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Opinion: No to Dissolution

Written By Editor on 10/16/13 | 10/16/13

No one can take away Cobleskill Mayor Mark Galasso's forthrightness. He laid his platform out there during his races for Trustee and Mayor. He was elected in 2011 expressly on the platform of dissolving the Village of Cobleskill and hopes to win on the same platform again.

Galasso's popularity has taken a hit since 2011 in large part to his allegiance to the dissolution cause. Part of this had to do with his shifting of the water district.

Take Galasso's first election as Mayor in 2010. Trustee Sandy McKay was interviewed in the Cobleskill paper and was skeptical of the water extention plan that Galasso was trumpeting.
Mr. MacKay countered that by selling water without annexing nearby land, the village is surrendering its resources without gaining any tax base. 
And, he added, if the village did sell water, the revenue would go in the water fund and wouldn’t reduce taxes.
McKay did make mistakes during the campaign, but this statement is spot on. The water line extension will bring in a new Stewart's but no guarantee of much else outside of Howe Caverns. Instead, it finds the municipality's power reduced and any additional funds floundered.  Due to Galasso's insistence, the additional 150% rate for out-of-Village water has been reduced to parity, reducing the amount of money coming in. Mr. Galasso's effort to divert money from the water fund to the general fund was also not allowed.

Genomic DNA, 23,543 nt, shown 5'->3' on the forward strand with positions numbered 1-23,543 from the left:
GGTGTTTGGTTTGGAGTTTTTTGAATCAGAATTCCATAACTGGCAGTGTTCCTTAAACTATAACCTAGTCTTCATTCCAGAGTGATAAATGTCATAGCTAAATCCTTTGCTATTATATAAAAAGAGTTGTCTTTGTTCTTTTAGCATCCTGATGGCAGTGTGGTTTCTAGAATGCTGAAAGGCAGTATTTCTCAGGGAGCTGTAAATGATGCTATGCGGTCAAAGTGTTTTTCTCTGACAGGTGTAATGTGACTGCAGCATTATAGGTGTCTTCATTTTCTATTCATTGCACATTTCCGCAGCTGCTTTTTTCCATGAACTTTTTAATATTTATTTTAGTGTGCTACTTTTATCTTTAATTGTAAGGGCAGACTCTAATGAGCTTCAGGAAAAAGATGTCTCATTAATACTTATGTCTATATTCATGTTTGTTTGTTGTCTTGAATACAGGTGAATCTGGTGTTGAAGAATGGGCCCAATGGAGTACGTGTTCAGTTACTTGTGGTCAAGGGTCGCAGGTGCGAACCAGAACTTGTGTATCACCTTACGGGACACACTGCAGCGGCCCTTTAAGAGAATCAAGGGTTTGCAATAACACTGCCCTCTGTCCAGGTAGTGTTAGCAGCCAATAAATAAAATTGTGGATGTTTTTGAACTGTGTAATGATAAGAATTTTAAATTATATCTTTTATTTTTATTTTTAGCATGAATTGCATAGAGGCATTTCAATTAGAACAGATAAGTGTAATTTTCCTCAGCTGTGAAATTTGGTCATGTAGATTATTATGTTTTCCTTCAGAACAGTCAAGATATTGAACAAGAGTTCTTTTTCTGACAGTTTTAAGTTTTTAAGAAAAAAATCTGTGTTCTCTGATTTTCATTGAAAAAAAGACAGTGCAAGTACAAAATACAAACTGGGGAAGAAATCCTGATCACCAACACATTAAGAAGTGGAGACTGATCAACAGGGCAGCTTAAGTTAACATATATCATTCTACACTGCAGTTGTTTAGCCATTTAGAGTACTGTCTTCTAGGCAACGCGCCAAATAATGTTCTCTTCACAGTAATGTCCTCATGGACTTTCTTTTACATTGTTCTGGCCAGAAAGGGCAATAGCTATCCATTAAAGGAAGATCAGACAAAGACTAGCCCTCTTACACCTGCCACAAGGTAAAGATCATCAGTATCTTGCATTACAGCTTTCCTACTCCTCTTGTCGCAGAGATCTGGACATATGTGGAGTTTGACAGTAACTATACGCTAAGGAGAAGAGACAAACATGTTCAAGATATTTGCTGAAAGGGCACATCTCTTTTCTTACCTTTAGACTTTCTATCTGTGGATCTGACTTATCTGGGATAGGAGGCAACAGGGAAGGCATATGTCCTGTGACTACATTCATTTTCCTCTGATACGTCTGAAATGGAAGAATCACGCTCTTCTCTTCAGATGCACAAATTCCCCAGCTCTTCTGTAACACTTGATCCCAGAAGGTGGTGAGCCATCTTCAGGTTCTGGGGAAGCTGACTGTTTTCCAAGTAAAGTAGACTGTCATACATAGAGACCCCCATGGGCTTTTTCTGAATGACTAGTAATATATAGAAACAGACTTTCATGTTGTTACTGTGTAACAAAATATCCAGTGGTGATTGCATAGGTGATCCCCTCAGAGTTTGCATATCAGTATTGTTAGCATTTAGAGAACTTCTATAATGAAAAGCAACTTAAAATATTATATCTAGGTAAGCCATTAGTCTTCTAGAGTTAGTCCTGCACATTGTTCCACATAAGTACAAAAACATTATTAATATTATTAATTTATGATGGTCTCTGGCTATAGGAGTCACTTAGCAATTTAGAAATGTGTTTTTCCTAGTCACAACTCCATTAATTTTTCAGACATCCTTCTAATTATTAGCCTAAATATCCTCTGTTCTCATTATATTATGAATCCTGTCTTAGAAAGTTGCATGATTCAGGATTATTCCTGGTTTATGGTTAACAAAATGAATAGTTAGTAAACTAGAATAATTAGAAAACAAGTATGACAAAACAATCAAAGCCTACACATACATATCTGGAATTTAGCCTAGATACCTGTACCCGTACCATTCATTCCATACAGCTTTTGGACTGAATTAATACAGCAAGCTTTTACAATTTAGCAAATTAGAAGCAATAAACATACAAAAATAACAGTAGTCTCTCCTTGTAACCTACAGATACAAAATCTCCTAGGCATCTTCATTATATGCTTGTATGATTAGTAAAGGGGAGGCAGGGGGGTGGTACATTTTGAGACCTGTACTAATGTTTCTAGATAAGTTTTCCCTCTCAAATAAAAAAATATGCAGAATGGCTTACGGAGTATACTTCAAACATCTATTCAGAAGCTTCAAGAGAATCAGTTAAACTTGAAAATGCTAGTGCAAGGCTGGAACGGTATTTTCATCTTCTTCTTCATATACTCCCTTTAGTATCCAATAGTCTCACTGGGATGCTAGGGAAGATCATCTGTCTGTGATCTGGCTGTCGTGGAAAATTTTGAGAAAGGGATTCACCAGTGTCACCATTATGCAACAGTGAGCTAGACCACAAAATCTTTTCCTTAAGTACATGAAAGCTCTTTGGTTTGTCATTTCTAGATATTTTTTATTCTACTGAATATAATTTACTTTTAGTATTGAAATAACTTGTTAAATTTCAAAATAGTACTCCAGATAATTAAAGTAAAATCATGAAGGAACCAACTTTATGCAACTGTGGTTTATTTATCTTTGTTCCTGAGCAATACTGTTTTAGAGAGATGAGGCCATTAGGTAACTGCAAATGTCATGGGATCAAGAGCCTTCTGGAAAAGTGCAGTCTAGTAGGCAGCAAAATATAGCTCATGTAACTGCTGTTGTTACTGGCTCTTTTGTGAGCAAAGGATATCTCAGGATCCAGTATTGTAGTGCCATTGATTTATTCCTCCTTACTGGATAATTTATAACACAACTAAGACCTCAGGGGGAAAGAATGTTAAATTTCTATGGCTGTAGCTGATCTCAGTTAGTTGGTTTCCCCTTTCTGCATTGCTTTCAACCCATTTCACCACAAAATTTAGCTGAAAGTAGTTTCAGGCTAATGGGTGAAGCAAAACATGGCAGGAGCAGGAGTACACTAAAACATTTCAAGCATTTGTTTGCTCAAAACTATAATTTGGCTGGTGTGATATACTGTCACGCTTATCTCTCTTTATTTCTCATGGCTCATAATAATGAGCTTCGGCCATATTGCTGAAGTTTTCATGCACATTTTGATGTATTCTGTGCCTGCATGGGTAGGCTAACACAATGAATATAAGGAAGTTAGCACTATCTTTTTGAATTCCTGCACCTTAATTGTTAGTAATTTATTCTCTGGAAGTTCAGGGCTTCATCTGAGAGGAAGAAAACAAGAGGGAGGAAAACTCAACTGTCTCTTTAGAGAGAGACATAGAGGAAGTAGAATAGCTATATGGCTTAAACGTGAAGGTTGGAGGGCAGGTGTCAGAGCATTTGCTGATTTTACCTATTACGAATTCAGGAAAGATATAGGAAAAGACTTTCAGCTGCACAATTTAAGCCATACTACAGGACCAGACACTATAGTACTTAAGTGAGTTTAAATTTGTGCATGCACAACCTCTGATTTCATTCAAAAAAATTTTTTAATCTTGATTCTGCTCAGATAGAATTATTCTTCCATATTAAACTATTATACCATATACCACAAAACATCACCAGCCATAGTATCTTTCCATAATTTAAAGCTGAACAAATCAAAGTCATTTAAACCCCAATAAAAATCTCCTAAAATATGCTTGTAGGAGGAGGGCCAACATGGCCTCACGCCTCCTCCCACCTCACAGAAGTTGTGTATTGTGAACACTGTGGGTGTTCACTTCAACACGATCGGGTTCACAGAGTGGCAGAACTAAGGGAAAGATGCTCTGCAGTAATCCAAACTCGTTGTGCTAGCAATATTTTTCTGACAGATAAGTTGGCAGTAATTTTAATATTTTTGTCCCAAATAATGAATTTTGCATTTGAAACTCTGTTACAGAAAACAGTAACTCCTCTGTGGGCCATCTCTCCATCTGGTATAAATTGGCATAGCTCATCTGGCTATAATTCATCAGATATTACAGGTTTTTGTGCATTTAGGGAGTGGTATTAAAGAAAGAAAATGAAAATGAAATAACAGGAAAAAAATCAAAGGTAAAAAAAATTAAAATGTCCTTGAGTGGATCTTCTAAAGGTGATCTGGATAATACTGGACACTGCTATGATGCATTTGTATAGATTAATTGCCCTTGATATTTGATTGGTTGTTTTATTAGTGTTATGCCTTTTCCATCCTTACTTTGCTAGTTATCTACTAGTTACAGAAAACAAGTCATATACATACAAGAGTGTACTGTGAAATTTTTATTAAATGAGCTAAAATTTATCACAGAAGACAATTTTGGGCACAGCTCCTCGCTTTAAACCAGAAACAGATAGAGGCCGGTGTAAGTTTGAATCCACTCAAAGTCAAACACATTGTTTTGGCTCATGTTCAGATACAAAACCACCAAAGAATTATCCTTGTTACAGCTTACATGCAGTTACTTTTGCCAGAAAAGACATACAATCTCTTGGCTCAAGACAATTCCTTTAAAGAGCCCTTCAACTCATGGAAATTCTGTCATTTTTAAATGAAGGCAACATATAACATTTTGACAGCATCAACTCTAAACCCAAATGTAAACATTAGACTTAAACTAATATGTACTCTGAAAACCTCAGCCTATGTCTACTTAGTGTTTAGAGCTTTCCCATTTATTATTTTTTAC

The analysis of the cost-benefits of dissolution also showed mere pennies on the dollar of savings. Plans to cut personnel at the police department are contentious while many savings have already been found by consolidating the Village and Town departments of public works. Future savings would be minimal.

Meanwhile, the idea of transforming Cobleskill into a city appear dead in the water. If the Village does, in fact, dissolve there is a likely chance that re-incorporation would be near-impossible.

Just as in Middleburgh, there is a particular distaste with the idea that the residents of the Town could not vote on the issue. Even though the majority of the Town's residents do live in the Town, the prospect of taxation without representation is unpopular to say the least. Beyond this, as the NY Council of Mayors stated earlier this year, in every case of a Village dissolution, Town taxes have significantly risen.

There may be a time for dissolution, but this is not the case. Mayor Galasso's fate may rise and fall with the public sentiment revolving around this and if this is the case there is a clear choice for the voters this fall.
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